How Is Resolution Measured?
Resolution is Measured in Pixels
The resolution of a monitor is measured in picture elements, or "pixels" for short. Pixels are tiny dots that display on a computer monitor in one of millions of colors, shades and hues. To the viewer, the many pixels in a computer monitor combine to form a viewable picture.
The first consideration in measuring a monitor's resolution is the number of lines displayed on the monitor from top to bottom. While a traditional television display may consist of about 480 lines, higher resolution computer monitors squeeze at least 1080 lines onto the display.
Each of the many lines measured in Section Two above is comprised of hundreds or thousands of tiny dots (pixels). Generally, the number of pixels contained in a line is proportional to the number of lines in the monitor's display; more lines means more dots in each line.
Resolution is Measured in Horizontal x Vertical Pixels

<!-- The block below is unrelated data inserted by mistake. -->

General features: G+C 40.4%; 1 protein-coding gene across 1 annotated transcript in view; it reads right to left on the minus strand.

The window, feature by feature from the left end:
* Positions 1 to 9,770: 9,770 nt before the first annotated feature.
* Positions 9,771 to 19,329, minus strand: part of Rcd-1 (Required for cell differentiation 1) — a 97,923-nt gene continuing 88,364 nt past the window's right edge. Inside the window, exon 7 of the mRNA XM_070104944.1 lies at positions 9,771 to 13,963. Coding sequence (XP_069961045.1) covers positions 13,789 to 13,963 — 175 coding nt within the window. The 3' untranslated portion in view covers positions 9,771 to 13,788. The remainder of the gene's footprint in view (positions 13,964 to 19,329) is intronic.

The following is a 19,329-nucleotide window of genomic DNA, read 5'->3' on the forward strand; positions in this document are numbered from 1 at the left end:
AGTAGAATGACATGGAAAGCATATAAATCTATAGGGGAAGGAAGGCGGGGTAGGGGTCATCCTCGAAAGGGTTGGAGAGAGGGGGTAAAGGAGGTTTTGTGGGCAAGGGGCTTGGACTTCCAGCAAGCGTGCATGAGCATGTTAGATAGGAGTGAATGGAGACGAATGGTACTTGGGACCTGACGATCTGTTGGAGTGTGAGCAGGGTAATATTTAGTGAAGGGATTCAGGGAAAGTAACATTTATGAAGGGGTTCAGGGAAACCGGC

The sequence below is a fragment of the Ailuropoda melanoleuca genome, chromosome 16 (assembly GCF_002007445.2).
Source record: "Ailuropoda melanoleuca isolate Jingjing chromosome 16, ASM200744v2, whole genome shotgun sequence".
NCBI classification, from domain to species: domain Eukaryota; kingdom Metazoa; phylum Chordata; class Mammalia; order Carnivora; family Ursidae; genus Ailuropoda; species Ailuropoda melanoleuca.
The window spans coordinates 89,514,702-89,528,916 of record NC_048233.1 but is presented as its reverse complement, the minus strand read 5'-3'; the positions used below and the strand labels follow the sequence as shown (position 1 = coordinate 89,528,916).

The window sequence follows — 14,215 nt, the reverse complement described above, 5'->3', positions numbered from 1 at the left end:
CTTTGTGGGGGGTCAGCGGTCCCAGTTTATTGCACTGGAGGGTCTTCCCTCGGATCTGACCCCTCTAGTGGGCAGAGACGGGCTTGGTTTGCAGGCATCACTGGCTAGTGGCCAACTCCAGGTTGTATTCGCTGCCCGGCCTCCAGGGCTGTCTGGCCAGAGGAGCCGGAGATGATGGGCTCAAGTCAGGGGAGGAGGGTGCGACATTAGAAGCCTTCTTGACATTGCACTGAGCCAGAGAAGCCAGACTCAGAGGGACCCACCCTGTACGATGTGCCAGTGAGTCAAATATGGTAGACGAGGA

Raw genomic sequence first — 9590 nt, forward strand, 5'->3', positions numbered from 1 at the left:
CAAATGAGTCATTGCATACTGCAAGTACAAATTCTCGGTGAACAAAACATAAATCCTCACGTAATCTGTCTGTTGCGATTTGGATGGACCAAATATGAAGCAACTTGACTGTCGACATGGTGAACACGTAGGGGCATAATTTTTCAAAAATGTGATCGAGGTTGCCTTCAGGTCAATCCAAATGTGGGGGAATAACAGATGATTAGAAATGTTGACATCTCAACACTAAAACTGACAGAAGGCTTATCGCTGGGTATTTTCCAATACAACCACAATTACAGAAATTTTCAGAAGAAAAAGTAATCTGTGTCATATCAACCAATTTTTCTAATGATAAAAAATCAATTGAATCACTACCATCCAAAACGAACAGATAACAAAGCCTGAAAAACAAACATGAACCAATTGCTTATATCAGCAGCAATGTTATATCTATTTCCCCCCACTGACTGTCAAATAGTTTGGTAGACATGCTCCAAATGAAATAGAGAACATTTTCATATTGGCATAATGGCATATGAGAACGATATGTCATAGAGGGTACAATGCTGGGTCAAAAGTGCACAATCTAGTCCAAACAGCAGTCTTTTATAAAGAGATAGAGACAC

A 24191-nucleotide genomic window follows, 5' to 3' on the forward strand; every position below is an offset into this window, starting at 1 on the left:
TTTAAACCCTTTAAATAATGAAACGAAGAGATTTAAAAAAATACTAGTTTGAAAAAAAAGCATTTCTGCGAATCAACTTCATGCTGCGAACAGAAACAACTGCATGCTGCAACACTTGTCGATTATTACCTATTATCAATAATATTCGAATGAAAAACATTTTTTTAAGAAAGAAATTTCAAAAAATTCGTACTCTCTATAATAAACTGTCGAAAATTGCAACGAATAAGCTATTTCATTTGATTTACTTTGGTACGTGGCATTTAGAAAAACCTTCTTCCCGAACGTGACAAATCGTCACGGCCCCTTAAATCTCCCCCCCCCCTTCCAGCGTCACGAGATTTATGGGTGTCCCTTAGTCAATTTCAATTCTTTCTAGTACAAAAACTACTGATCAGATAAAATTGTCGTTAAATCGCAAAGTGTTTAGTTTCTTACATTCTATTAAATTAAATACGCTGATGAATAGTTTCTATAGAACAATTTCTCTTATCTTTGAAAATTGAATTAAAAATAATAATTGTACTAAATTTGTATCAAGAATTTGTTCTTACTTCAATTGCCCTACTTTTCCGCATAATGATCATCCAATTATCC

When a monitor's resolution is described, the description generally consists of the number of dots (pixels) contained in each line followed by the number of lines on the monitor. For example, a 1600 x 1200 display would contain 1600 pixels per line and display 1200 lines. An older monitor that displays resolutions of 640 x 480 would display 480 lines containing 640 pixels each. By this measurement, the number of dots per line can be multiplied by the number of lines to identify the total number of pixels displayed by the monitor. Using the examples above, a 1600 x1 200 monitor would display 1,920,000 individual pixels. An older monitor with a resolution of 640 x 480 would display 307,200 individual pixels. Because the individual pixels combine to display a complete picture, a higher number of pixels generally means a clearer picture.